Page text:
Dr. W. Jean Dodds says, "Never vaccinate a pregnant dog."
In an August 1, 2008 article in DVM360 entitled Vaccination: An Overview, http://veterinarycalendar.dvm360.com....jsp?id=568351 Dr. Melissa Kennedy states regarding modified live virus vaccines and pregnant dogs: Because the agents are infectious, there is some risk for immunosuppressed animals, and significant risk for the fetus in pregnant animals.
On Page 28 of the attached 2003 American Animal Hospital Association's Canine Vaccine Guidelines http://www.leerburg.com/special_report.htm -- it states under "Important Do's and Don'ts" 5. Do Not Vaccinate Pregnant Dogs The dog may abort of fetuses may get infect.
On Page 24 of the 2006 American Animal Hospital Association's Canine Vaccine Guidelines The downloadable in PDF format at http://www.aahanet.org/PublicDocumen...s06Revised.pdf its states that: "As with pregnant dogs, veterinary medicine has advised against vaccination during illness, due to concerns about suboptimal seroconversion, or worse, conversion of vaccine to disease." In other words, if you vaccinate a pregnant or sick dog, not only do you run the risk of a less-than-desirable immunological response, but you also run the risk of your dog contracting the disease the vaccine is supposed to prevent.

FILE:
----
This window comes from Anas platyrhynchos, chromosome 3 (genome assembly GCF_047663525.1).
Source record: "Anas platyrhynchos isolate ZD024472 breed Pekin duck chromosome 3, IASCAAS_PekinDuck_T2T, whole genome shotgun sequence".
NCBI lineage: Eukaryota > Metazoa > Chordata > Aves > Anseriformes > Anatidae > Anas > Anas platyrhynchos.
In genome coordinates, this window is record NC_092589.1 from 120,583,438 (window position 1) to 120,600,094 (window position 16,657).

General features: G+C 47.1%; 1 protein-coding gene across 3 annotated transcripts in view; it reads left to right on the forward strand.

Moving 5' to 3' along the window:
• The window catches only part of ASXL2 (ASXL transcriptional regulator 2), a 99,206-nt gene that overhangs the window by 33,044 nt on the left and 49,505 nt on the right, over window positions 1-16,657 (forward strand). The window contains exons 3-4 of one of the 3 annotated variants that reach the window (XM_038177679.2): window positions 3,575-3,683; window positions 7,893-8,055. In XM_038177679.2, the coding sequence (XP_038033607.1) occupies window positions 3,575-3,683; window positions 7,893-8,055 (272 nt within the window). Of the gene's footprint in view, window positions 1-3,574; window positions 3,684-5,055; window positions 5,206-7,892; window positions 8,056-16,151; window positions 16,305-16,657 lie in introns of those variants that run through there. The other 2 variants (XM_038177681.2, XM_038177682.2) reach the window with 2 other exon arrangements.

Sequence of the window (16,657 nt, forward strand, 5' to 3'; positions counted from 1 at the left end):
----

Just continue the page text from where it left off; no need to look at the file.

July 1, 2003 DVM Newsletter article entitled, What Do We Tell Our Clients?, Developing thorough plan to educate staff on changing vaccine protocols essential for maintaining solid relationships with clients and ensuring quality care http://www.dvmnewsmagazine.com/dvm/a...l.jsp?id=61696
Rabies Prevention -- United States, 1991 Recommendations of the Immunization Practices Advisory Committee (ACIP), Center for Disease Control's Morbidity and Mortality Weekly March 22, 1991 / 40(RR03);1-19 http://www.cdc.gov/mmwr/preview/mmwrhtml/00041987.htm"A fully vaccinated dog or cat is unlikely to become infected with rabies, although rare cases have been reported (48). In a nationwide study of rabies among dogs and cats in 1988, only one dog and two cats that were vaccinated contracted rabies (49). All three of these animals had received only single doses of vaccine; no documented vaccine failures occurred among dogs or cats that had received two vaccinations. "